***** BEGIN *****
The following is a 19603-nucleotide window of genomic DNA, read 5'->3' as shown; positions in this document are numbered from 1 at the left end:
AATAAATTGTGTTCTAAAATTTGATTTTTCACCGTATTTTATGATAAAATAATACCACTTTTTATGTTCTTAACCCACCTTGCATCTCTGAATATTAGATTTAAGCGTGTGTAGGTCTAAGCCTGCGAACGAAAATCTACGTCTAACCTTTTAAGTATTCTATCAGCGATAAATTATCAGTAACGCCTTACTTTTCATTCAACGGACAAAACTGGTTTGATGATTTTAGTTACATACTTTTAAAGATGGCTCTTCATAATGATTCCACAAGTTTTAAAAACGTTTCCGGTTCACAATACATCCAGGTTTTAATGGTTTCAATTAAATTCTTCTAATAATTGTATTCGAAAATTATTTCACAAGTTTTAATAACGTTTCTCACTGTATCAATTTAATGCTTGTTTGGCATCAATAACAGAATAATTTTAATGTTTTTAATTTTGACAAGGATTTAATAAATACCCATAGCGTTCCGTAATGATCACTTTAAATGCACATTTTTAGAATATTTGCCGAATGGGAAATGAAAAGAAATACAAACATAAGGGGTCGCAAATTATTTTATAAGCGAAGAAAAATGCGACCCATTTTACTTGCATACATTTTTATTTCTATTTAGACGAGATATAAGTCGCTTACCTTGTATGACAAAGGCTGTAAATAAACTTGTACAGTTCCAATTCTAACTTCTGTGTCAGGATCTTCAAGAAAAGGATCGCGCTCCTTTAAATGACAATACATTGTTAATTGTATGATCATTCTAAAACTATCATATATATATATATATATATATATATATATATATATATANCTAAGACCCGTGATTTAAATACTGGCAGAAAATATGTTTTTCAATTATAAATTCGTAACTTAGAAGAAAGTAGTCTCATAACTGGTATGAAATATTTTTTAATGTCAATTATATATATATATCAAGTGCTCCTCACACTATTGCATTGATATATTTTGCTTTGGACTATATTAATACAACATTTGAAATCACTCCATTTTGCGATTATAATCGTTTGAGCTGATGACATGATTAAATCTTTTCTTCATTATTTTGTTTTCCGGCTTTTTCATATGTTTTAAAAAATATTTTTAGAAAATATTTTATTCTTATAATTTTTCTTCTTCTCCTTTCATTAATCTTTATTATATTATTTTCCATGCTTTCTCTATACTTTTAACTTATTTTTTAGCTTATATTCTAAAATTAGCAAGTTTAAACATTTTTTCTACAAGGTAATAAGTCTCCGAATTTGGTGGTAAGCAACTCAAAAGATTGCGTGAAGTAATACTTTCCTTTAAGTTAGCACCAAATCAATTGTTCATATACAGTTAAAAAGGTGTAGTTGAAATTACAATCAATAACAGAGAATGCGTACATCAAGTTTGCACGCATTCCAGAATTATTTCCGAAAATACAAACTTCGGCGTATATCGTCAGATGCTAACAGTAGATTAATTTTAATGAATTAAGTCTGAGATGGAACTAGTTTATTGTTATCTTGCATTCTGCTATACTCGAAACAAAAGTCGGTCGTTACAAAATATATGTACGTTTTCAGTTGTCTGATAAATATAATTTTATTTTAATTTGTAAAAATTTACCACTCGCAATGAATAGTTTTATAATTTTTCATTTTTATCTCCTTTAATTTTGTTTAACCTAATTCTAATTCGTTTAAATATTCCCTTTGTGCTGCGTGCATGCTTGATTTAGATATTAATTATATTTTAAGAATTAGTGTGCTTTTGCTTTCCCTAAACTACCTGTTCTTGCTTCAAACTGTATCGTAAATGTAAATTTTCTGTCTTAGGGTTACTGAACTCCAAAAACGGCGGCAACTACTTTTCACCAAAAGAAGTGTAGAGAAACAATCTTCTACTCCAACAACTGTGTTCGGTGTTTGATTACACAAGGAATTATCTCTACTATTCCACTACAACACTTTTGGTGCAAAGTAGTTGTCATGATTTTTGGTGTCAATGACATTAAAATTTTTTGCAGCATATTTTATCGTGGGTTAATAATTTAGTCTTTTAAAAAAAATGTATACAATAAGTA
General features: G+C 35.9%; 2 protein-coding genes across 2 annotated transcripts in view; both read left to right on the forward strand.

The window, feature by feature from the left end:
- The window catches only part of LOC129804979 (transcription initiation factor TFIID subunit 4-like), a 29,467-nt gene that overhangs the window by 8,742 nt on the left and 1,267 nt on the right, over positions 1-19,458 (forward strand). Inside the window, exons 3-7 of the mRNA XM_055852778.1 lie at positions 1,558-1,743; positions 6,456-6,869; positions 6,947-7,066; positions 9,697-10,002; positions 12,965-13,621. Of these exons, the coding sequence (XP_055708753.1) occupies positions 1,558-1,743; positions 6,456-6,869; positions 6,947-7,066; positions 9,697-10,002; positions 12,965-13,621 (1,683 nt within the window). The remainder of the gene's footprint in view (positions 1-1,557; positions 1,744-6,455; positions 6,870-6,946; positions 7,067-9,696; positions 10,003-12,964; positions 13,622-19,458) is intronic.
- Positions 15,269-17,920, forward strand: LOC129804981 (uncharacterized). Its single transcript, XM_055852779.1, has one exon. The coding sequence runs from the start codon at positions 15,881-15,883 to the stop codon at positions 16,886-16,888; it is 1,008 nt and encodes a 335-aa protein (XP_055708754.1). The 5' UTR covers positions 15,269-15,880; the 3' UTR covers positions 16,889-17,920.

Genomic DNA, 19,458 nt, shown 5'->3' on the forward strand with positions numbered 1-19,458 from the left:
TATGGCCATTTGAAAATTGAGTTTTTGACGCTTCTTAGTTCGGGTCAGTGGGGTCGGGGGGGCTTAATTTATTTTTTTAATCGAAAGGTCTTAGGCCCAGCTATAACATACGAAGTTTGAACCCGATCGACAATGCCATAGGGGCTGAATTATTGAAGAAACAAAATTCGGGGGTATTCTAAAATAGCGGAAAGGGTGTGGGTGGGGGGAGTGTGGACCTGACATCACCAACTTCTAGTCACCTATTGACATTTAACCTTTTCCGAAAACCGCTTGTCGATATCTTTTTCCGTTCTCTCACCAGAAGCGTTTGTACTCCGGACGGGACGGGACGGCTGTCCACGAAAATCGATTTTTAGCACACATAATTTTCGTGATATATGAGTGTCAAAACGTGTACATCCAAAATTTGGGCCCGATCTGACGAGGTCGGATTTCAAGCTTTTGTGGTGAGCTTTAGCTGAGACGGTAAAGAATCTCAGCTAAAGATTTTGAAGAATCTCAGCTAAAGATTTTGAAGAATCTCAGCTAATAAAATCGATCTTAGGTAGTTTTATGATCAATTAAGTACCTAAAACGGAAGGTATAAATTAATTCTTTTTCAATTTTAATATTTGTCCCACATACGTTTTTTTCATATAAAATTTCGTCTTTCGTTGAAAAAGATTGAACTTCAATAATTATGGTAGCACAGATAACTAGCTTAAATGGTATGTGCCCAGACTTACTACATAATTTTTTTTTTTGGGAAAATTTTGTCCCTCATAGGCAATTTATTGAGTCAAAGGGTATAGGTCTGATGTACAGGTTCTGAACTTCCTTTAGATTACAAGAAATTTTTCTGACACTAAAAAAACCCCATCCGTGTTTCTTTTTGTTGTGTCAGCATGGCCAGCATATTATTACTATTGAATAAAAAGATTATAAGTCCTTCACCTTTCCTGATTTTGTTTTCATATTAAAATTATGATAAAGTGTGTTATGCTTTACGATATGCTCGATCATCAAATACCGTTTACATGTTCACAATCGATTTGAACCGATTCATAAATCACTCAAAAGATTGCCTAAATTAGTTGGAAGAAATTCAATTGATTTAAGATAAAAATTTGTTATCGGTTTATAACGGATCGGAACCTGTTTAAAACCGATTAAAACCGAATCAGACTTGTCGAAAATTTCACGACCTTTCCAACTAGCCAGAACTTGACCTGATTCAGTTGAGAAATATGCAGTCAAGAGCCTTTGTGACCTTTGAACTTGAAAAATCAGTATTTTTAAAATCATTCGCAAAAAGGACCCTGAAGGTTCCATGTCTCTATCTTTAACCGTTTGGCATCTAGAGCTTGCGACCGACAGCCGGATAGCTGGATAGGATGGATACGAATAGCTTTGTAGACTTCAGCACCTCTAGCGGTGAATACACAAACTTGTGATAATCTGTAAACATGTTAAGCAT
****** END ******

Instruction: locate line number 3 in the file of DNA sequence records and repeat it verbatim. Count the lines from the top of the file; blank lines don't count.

General features: G+C 35.9%; 2 protein-coding genes across 2 annotated transcripts in view; both read left to right on the forward strand.